Wrong-Site Surgeries Are Real and Not Uncommon
Most people expect that a physician operating on the wrong body part — or on the wrong person — is a rare occurrence. However, wrong-site surgeries are more common than you think. A 2010 study reported by CNN found that wrong-patient and wrong-site procedures made up about 0.5 percent of all medical mistakes studied. In fact, the study noted doctors in Colorado operated on the wrong part of a patient's body 107 times and on the wrong patient 25 times during the course of the six-year study.
The terrible damages that occur when a doctor removes the wrong leg or subjects the wrong patient to surgery, make it imperative that steps be taken to make this types of medical malpractice disappear. PubMed.Gov discusses some of the procedures that doctors and hospitals can implement to make sure wrong site and wrong person surgeries do not occur:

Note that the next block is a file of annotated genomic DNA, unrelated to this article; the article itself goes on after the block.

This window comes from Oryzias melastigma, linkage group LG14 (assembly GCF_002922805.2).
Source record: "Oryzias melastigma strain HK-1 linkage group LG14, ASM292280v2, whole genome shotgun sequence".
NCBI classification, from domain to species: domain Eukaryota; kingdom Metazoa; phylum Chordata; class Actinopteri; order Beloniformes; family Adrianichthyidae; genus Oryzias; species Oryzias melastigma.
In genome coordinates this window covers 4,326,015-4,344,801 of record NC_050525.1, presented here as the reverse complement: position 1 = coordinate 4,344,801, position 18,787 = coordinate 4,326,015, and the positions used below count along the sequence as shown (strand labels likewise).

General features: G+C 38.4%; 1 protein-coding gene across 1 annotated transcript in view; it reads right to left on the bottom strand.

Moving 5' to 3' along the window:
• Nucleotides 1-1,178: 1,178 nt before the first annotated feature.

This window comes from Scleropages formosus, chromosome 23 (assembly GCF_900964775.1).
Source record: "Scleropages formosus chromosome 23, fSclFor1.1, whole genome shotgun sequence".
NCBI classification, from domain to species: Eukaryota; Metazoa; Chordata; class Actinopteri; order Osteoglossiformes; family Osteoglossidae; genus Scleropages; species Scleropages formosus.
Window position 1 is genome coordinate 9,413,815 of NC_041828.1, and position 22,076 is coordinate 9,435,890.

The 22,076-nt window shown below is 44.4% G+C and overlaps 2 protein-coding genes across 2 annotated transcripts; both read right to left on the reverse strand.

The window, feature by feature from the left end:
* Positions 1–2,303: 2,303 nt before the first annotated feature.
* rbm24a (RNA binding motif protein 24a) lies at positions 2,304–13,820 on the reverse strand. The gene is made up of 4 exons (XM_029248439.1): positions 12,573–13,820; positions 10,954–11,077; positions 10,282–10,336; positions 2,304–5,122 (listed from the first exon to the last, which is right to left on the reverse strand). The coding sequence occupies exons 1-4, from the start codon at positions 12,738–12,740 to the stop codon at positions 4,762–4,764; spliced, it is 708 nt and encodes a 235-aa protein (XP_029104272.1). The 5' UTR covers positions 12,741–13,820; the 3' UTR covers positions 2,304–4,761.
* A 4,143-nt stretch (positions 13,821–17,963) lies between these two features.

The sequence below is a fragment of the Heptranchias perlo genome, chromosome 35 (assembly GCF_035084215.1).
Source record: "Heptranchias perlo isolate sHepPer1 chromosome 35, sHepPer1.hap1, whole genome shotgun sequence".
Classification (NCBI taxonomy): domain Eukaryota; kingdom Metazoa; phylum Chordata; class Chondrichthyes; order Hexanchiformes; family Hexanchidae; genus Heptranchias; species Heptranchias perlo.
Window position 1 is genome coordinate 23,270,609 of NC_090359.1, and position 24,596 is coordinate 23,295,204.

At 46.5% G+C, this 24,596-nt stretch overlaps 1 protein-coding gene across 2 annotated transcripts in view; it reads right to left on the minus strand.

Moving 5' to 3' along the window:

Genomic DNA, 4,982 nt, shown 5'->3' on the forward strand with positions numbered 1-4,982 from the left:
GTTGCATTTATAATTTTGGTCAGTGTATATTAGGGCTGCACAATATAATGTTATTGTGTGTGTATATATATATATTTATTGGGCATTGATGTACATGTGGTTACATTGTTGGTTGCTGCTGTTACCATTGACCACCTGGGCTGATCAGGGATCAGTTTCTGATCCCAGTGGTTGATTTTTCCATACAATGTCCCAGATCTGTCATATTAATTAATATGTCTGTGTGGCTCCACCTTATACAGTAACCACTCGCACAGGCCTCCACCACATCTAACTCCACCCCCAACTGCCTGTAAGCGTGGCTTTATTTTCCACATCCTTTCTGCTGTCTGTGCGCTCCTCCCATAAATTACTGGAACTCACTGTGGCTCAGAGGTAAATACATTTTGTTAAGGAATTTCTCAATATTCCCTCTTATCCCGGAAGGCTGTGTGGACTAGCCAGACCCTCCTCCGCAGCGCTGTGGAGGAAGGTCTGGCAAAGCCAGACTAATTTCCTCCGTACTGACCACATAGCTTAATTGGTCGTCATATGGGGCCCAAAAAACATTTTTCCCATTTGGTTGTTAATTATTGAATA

- Perform preoperative verification of all relevant records including the operative record, informed consent, test results, patient’s history and examination findings. There should also be verification with patients themselves. This is vital as wrong-site surgery often results from misinformation, mistaken records or miscommunication.
- Surgeons should physically mark or initial the surgical site with a sterile magic marker before operating. This is consistent with the Sign Your Site initiative promulgated by the American Academy of Orthopedic Surgeons.
- Protocol must be adopted for a pause before anesthesia is administered and surgery performed. This allows the medical team to re-check they have the right patient and intended surgery site.
- Nurses and other supporting medical personnel in the operating room should be encouraged to speak up if they see a mistake being made.
- In spinal surgeries, the disc level should be confirmed by review of the MRI film.
If you have been injured as a result of medical malpractice by a physician, nurse, hospital or other health care provider, a certified experienced New Jersey personal injury attorney can help.